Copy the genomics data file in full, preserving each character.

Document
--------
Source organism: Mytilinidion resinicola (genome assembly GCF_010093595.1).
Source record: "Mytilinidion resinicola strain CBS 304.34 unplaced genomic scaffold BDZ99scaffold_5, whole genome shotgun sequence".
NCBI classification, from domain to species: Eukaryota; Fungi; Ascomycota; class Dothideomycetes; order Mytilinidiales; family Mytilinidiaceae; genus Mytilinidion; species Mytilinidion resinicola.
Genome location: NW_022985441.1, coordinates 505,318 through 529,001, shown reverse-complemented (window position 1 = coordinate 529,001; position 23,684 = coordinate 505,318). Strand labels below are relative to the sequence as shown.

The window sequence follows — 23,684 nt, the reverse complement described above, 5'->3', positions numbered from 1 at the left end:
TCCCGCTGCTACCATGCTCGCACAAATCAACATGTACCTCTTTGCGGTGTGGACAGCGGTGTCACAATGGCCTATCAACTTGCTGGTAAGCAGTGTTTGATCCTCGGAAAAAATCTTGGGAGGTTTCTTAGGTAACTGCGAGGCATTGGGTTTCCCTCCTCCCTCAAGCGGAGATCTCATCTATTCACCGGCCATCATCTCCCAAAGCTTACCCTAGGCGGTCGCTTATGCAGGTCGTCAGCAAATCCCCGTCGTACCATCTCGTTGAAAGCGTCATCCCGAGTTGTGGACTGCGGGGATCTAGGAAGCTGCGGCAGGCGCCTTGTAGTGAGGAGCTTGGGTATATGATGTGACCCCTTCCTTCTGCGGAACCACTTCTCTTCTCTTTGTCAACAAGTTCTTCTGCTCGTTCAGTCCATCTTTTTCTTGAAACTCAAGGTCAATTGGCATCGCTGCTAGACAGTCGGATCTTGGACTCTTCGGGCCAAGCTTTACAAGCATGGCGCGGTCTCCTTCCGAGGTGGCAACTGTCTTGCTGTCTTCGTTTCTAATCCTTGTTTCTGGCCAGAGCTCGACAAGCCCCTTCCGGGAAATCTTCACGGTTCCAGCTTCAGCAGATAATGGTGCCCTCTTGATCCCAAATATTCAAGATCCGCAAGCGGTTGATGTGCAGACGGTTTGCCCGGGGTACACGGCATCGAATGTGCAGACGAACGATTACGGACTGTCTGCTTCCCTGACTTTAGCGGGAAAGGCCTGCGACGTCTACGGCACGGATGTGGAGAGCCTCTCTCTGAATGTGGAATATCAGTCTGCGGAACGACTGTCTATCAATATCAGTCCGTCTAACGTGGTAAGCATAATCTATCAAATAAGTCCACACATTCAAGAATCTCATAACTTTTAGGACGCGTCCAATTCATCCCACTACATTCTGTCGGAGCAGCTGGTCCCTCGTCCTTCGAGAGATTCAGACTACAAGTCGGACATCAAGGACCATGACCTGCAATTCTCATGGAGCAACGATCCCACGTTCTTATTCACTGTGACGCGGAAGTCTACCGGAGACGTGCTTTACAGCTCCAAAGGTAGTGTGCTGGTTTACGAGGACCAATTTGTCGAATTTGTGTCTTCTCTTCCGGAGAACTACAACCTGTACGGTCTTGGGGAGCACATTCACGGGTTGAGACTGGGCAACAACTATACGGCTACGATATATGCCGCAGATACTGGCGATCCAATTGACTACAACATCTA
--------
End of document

Source organism: Mytilinidion resinicola (genome assembly GCF_010093595.1).
Source record: "Mytilinidion resinicola strain CBS 304.34 unplaced genomic scaffold BDZ99scaffold_5, whole genome shotgun sequence".
NCBI classification, from domain to species: Eukaryota; Fungi; Ascomycota; class Dothideomycetes; order Mytilinidiales; family Mytilinidiaceae; genus Mytilinidion; species Mytilinidion resinicola.
Genome location: NW_022985441.1, coordinates 505,318 through 529,001, shown reverse-complemented (window position 1 = coordinate 529,001; position 23,684 = coordinate 505,318). Strand labels below are relative to the sequence as shown.

The window sequence follows — 23,684 nt, the reverse complement described above, 5'->3', positions numbered from 1 at the left end:
TCCCGCTGCTACCATGCTCGCACAAATCAACATGTACCTCTTTGCGGTGTGGACAGCGGTGTCACAATGGCCTATCAACTTGCTGGTAAGCAGTGTTTGATCCTCGGAAAAAATCTTGGGAGGTTTCTTAGGTAACTGCGAGGCATTGGGTTTCCCTCCTCCCTCAAGCGGAGATCTCATCTATTCACCGGCCATCATCTCCCAAAGCTTACCCTAGGCGGTCGCTTATGCAGGTCGTCAGCAAATCCCCGTCGTACCATCTCGTTGAAAGCGTCATCCCGAGTTGTGGACTGCGGGGATCTAGGAAGCTGCGGCAGGCGCCTTGTAGTGAGGAGCTTGGGTATATGATGTGACCCCTTCCTTCTGCGGAACCACTTCTCTTCTCTTTGTCAACAAGTTCTTCTGCTCGTTCAGTCCATCTTTTTCTTGAAACTCAAGGTCAATTGGCATCGCTGCTAGACAGTCGGATCTTGGACTCTTCGGGCCAAGCTTTACAAGCATGGCGCGGTCTCCTTCCGAGGTGGCAACTGTCTTGCTGTCTTCGTTTCTAATCCTTGTTTCTGGCCAGAGCTCGACAAGCCCCTTCCGGGAAATCTTCACGGTTCCAGCTTCAGCAGATAATGGTGCCCTCTTGATCCCAAATATTCAAGATCCGCAAGCGGTTGATGTGCAGACGGTTTGCCCGGGGTACACGGCATCGAATGTGCAGACGAACGATTACGGACTGTCTGCTTCCCTGACTTTAGCGGGAAAGGCCTGCGACGTCTACGGCACGGATGTGGAGAGCCTCTCTCTGAATGTGGAATATCAGTCTGCGGAACGACTGTCTATCAATATCAGTCCGTCTAACGTGGTAAGCATAATCTATCAAATAAGTCCACACATTCAAGAATCTCATAACTTTTAGGACGCGTCCAATTCATCCCACTACATTCTGTCGGAGCAGCTGGTCCCTCGTCCTTCGAGAGATTCAGACTACAAGTCGGACATCAAGGACCATGACCTGCAATTCTCATGGAGCAACGATCCCACGTTCTTATTCACTGTGACGCGGAAGTCTACCGGAGACGTGCTTTACAGCTCCAAAGGTAGTGTGCTGGTTTACGAGGACCAATTTGTCGAATTTGTGTCTTCTCTTCCGGAGAACTACAACCTGTACGGTCTTGGGGAGCACATTCACGGGTTGAGACTGGGCAACAACTATACGGCTACGATATATGCCGCAGATACTGGCGATCCAATTGACTACAACATCTA